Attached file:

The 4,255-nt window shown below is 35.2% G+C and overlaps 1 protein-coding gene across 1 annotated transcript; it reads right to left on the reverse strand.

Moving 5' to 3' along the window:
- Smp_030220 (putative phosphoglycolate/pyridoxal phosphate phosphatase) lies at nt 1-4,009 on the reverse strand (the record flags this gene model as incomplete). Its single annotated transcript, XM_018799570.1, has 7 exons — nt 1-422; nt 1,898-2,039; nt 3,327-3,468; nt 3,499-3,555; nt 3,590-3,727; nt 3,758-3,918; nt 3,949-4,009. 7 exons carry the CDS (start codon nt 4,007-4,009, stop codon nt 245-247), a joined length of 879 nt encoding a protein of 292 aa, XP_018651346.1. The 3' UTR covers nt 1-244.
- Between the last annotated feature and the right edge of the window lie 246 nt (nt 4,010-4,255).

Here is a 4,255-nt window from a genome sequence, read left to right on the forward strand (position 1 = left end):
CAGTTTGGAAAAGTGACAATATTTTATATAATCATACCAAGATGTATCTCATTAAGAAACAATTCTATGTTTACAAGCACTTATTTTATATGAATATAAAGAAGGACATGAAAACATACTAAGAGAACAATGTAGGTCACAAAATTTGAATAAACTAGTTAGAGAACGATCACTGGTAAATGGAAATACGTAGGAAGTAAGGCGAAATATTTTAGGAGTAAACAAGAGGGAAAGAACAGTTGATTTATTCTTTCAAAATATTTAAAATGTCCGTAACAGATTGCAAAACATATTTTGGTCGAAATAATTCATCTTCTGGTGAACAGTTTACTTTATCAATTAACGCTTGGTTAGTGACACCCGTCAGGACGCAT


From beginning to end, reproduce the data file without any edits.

The 4,255-nt window shown below is 35.2% G+C and overlaps 1 protein-coding gene across 1 annotated transcript; it reads right to left on the reverse strand.

Moving 5' to 3' along the window:
- Smp_030220 (putative phosphoglycolate/pyridoxal phosphate phosphatase) lies at nt 1-4,009 on the reverse strand (the record flags this gene model as incomplete). Its single annotated transcript, XM_018799570.1, has 7 exons — nt 1-422; nt 1,898-2,039; nt 3,327-3,468; nt 3,499-3,555; nt 3,590-3,727; nt 3,758-3,918; nt 3,949-4,009. 7 exons carry the CDS (start codon nt 4,007-4,009, stop codon nt 245-247), a joined length of 879 nt encoding a protein of 292 aa, XP_018651346.1. The 3' UTR covers nt 1-244.
- Between the last annotated feature and the right edge of the window lie 246 nt (nt 4,010-4,255).

Here is a 4,255-nt window from a genome sequence, read left to right on the forward strand (position 1 = left end):
CAGTTTGGAAAAGTGACAATATTTTATATAATCATACCAAGATGTATCTCATTAAGAAACAATTCTATGTTTACAAGCACTTATTTTATATGAATATAAAGAAGGACATGAAAACATACTAAGAGAACAATGTAGGTCACAAAATTTGAATAAACTAGTTAGAGAACGATCACTGGTAAATGGAAATACGTAGGAAGTAAGGCGAAATATTTTAGGAGTAAACAAGAGGGAAAGAACAGTTGATTTATTCTTTCAAAATATTTAAAATGTCCGTAACAGATTGCAAAACATATTTTGGTCGAAATAATTCATCTTCTGGTGAACAGTTTACTTTATCAATTAACGCTTGGTTAGTGACACCCGTCAGGACGCAT